Learn more about unconscious bias and the role it plays in employment decision making.
Everyone deserves fair and respectful treatment from others. This is especially the case in the context of employment, where objective and subjective review of performance impacts relationships, advancement, opportunities for growth, promotions, bonuses, and salary/wage increases. However, objective and subjective components also go into fielding complaints, interviewing witnesses, making credibility determinations, and, ultimately, determining what severity of corrective action or discipline is appropriate.
Objective and subjective assessments happen all of the time--and they happen quickly. Modern neuroscience describes how our brain unconsciously processes 11 million bits of information every second of every day, with only 40 bits used by the conscious mind. Thus, much of our assessment is either based upon or viewed through a lens clouded by our innate biases.
These innate biases are universal: it’s important to realize that we all hold deep-rooted values and beliefs learned from an early age through our upbringing, cultural environment, personal experience, and social class. But these innate biases can easily cross-into discriminatory and prejudicial behaviors when they impact one's ability to think rationally or ethically when engaged in objective or subjective decision-making.
Illegal bias is displaying an unfair preference for or against a thing, place, person, or group based on characteristics such as race, religion, age, weight, gender or gender identity, sexual orientation, and physical appearance, such as clothing, accents, and personal habits.
Studies show we automatically categorize people for easy identification, and are attracted to those who share our values and beliefs. This can lead to a prejudiced mentality that negatively affects the depth of experience and creativity within the workplace. There are two types of illegal bias: conscious bias and unconscious bias.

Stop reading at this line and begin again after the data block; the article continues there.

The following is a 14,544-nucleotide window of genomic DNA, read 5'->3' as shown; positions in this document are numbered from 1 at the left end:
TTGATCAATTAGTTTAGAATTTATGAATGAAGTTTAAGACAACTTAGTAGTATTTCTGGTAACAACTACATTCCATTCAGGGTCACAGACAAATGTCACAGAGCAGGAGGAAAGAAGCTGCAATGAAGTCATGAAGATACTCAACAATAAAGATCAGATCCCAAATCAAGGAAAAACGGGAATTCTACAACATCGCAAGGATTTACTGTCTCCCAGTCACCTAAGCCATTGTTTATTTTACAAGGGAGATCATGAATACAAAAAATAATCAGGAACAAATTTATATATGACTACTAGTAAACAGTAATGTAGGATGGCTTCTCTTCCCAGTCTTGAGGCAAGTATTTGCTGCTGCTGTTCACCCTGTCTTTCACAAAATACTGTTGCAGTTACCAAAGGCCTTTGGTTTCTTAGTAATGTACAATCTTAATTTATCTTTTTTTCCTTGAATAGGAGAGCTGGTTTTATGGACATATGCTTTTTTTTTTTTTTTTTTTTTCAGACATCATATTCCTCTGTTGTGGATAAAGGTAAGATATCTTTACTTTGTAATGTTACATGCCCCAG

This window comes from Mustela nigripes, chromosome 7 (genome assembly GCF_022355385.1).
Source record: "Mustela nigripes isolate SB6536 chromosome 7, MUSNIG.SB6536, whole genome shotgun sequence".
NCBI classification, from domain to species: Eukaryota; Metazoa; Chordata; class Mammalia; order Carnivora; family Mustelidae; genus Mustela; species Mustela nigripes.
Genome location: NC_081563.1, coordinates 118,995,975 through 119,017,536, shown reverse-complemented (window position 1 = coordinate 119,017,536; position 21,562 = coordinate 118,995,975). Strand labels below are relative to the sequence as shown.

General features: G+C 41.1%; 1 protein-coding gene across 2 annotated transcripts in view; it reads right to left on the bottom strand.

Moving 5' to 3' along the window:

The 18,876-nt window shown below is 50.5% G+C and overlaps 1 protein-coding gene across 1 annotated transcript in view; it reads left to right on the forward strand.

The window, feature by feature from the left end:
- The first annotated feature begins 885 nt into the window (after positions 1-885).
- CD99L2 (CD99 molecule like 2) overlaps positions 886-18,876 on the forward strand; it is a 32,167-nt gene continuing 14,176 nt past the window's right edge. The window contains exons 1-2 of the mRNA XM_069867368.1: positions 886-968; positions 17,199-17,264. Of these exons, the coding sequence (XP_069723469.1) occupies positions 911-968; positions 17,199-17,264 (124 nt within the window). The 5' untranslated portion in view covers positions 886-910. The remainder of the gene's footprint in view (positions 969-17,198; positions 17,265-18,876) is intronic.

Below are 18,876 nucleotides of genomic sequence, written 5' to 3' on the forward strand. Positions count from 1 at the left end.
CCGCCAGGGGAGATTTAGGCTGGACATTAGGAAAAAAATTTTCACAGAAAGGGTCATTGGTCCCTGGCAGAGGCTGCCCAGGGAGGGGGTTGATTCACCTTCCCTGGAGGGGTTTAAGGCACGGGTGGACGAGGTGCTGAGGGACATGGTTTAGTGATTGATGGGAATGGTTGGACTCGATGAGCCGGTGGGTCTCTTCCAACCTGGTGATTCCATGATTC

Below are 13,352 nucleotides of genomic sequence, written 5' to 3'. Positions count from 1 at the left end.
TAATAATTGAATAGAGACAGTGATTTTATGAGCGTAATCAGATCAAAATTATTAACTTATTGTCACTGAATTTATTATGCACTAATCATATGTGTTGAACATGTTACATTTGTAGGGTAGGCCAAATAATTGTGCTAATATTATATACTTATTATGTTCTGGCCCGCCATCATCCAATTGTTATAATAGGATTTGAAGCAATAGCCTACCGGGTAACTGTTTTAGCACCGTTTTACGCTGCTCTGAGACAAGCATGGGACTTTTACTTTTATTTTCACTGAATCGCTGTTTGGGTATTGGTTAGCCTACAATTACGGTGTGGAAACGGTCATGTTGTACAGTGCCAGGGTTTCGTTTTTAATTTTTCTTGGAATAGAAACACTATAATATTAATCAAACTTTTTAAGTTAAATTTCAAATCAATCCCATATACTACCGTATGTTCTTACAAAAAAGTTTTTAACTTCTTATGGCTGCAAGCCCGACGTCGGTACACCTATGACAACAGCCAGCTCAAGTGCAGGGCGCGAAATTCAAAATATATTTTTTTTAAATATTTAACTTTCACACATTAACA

Conscious bias is largely being aware of your preference for one thing over another. Individuals are now encouraged to analyze their decision-making processes whenever they detect a personal bias arising within themselves. Oftentimes when recognized, it can result in an individual correcting the bias or removing themselves from impacted decision-making due to the biases.
Unconscious or hidden bias is actively engaging in your preferences without realizing it. This is very difficult to identify. Moreover, it arises when a decision is being made when the decision-maker is not giving the impacted decision the attention, time, and energy needed. This case arise when the decision-maker is distracted, busy, anxious, stressed, or under time pressure.
We are all biased to some degree, but isolating and excluding others’ negatively affects a productive, inspiring, and creative working environment.
Confronting Unconscious Bias
We all have our part to play in acknowledging our unconscious biases and being fairer and more equitable in our dealings with others.
Start by being attentive to your “first impressions” when you interact with others. Notice how these feelings and thoughts reflect your biases, and not necessarily the quantitative and qualitative information about the person in front of you. Always try to be aware of your initial preferences and compare them to what’s occurring around you. You will likely find that you are isolating yourself and your team from a wider range of experience and knowledge due to unconscious biases.
As you interact with friends, colleagues, acquaintances, and strangers in your everyday activities, try becoming aware of why you’re making one decision over another. What is the reasoning behind the myriad of choices that you make every day? You may be surprised to find that unconscious bias have a major role to play--whether you want it to or not.
Next, begin challenging your biases. They may be based on a moment in your life where they were appropriate. But now and in the context of you as a professional, these biases will undoubtedly limit your interaction with others in a negative, if not harmful, way. Be prepared to change your responses when faced with conflicting information.
More than anything, try to counter your biases by honestly communicating with those around you. Talk to your loved ones and closest friends. Having healthy discussions regarding biases can help lend perspective on their own as well as your own biases. By working with you closest friends and loved ones, you can get a better grip of identifying your unconscious biases and identify ways to
End Goal - More Acceptance, Choice, Openness
Ultimately, the goal of the exercise is awareness. With more awareness, you can bring a fresh and more creative openness into your professional life. You may even spot things that can be improved upon through interacting with people outside your “clique,” or asking for more input from your team members and others that may feel slightly left out.
Ultimately, these other individuals will appreciate the new opportunities you are now providing, which may help your team grow closer.